A detailed experimental study of the gain and temperature in the cavity of a supersonic chemical oxygen-iodine laser (COIL) is carried out to find optimal values of the flow parameters corresponding to the maximum gain. It is found that high gain (>0.7%/cm) can be obtained in a COIL operating without primary buffer gas and, hence, having a high gas temperature (>250 K) in the cavity. The measurements are performed for slit nozzles with different numbers and positions of iodine injection holes. Using a diode laser-based diagnostic, the gain is studied as a function of the molar flow rates of various reagents, with optical axis position along and across the flow, and Mach number in the cavity. Maximum gain of 0.73%/cm is obtained at chlorine and secondary nitrogen flow rates of 15 mmole/s and 7 mmole/s, respectively, for a slit nozzle with transonic injection of iodine. The gain is found to be strongly inhomogeneous across the flow. For a slit nozzle with iodine injection in the diverging part of the nozzle, the values of the maximum gain are smaller than for nozzles with transonic injection. Opening a leak downstream of the cavity in order to decrease the Mach number and increase the cavity pressure results in a decrease of the gain and dissociation fraction. The gain is a nonmonotonic function of the iodine flow rate, whereas the temperature increases with increasing iodine flow. An analytical model is developed for calculating in slit nozzles the iodine dissociation fraction F and the number N of O2(1Δ) molecules lost in the region of iodine dissociation per I2 molecule.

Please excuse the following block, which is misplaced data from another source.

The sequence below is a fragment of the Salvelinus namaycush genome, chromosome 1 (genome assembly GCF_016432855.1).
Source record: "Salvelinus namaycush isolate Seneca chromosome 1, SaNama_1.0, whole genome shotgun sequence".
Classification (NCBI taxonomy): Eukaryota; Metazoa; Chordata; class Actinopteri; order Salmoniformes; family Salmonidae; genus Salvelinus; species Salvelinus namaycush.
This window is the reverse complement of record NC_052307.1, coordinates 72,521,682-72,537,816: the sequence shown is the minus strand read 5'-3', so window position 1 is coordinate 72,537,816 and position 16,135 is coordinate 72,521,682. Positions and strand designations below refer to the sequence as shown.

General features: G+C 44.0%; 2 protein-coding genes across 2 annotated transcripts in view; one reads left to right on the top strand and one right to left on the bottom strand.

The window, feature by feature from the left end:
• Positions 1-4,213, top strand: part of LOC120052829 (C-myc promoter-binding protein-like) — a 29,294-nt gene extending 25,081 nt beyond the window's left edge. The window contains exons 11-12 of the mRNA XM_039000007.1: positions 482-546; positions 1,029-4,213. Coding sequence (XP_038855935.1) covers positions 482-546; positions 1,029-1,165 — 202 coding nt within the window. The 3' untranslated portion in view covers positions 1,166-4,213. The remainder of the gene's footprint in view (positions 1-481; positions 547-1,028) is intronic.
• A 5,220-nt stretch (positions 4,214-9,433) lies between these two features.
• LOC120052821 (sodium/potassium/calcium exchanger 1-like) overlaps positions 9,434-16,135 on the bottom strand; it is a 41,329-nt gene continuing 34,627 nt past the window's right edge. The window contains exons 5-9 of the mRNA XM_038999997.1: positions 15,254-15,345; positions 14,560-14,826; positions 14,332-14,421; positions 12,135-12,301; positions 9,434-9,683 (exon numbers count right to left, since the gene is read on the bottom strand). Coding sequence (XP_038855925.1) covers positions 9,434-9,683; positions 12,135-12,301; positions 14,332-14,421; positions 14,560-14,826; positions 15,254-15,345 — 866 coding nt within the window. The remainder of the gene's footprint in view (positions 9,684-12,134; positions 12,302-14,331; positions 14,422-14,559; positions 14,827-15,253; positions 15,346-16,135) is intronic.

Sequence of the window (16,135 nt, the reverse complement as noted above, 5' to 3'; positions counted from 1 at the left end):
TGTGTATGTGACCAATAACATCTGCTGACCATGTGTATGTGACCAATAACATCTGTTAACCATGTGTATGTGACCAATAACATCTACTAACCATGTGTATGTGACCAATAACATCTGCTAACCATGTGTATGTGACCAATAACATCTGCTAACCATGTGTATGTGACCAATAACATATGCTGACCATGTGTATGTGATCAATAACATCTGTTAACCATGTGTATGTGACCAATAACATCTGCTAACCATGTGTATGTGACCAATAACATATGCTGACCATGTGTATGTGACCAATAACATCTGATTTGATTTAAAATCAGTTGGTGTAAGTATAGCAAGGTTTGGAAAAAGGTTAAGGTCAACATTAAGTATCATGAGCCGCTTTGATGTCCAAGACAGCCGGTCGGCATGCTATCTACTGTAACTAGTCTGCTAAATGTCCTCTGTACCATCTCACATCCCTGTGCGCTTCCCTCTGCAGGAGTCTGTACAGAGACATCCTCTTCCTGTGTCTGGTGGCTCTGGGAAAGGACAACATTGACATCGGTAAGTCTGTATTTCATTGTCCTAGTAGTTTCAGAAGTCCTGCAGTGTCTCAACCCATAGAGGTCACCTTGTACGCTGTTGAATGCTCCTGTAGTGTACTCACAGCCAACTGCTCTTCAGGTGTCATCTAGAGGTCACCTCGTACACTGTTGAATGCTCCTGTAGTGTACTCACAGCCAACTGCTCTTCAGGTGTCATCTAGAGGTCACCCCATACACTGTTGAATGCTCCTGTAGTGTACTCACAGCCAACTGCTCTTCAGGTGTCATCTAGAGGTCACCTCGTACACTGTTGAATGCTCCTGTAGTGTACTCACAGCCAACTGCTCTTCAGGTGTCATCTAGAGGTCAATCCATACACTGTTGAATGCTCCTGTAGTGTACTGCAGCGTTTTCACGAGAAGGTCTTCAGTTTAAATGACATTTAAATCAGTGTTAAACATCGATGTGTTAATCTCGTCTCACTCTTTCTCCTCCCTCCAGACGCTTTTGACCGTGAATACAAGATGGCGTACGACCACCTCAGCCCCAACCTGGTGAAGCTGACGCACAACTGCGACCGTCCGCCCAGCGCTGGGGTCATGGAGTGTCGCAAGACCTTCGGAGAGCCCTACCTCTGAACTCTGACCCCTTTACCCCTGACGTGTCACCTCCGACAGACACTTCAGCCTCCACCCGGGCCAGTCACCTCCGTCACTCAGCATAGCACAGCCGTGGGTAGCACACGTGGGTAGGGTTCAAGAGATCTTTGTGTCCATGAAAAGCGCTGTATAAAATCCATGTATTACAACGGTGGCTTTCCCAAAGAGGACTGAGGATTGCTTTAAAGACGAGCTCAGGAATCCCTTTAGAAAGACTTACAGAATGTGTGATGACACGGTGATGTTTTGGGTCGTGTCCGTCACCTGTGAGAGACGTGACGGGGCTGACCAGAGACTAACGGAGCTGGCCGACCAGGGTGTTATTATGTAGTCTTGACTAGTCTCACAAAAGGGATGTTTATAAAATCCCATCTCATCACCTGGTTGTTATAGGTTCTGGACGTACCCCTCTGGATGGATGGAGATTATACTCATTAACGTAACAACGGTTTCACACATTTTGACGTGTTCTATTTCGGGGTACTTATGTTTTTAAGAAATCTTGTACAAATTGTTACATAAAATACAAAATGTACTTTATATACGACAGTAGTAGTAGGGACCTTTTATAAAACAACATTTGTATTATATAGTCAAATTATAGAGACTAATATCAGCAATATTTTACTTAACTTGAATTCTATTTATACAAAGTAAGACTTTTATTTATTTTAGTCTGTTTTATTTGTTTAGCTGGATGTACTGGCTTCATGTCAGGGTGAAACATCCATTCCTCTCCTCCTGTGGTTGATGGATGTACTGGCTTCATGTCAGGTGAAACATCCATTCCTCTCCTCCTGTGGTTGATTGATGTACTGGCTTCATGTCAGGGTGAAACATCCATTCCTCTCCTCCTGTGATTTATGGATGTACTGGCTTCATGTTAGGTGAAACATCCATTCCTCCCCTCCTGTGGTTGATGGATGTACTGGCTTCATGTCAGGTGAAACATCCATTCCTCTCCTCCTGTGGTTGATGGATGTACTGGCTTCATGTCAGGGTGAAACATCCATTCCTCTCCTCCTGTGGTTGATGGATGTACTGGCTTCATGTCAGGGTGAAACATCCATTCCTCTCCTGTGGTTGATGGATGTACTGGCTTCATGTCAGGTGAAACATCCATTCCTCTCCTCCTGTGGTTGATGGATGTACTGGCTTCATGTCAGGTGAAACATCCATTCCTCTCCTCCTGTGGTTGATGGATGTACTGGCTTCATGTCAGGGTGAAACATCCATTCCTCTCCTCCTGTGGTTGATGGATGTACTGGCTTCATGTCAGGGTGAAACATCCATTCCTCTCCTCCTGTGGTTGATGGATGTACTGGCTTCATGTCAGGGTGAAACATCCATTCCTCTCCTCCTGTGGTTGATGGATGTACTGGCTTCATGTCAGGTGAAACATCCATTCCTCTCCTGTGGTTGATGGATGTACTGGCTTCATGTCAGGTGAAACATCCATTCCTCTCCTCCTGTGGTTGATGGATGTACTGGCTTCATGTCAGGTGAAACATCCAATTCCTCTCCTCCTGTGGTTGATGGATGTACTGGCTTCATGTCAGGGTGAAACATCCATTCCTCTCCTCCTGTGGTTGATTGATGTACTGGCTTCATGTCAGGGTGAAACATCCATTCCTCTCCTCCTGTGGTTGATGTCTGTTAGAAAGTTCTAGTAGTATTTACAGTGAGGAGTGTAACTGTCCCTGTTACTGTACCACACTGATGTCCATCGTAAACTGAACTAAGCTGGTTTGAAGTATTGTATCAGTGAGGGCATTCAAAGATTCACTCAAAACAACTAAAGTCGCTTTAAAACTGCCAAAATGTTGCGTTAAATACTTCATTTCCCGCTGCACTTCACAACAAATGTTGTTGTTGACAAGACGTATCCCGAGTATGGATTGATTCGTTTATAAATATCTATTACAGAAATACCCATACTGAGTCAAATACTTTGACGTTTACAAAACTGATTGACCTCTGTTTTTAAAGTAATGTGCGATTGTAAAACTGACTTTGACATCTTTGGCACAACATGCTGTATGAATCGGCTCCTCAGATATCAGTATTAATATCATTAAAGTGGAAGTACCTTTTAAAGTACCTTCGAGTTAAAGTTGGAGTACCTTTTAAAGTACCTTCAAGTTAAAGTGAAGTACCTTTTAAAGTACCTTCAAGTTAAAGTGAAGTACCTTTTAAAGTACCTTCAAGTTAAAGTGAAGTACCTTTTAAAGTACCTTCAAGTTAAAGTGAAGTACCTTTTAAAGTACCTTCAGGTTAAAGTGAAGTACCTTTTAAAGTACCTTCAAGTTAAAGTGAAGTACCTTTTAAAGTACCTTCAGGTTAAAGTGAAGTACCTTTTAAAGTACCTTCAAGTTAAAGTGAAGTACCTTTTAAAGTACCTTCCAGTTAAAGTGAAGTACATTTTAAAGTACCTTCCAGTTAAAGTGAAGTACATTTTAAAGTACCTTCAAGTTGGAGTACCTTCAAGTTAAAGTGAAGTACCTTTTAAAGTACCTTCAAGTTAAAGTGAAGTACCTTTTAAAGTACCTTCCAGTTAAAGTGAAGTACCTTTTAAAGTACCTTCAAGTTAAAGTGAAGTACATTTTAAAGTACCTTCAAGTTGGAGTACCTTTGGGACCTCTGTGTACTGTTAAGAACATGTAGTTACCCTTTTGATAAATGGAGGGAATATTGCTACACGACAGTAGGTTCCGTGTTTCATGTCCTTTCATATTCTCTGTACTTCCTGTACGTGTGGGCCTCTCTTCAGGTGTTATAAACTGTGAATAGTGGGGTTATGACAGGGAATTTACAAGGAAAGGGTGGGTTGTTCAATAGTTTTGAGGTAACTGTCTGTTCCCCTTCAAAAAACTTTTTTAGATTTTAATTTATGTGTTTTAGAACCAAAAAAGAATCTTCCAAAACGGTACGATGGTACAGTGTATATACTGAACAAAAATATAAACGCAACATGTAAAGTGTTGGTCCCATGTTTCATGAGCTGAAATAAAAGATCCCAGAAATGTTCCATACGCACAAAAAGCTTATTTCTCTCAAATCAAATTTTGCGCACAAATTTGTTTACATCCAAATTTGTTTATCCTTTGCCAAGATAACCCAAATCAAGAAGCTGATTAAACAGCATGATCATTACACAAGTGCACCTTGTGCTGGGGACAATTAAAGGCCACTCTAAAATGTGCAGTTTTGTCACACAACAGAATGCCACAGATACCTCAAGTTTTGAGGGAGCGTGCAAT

ASJC Scopus subject areas
- Atomic and Molecular Physics, and Optics
- Condensed Matter Physics
- Electrical and Electronic Engineering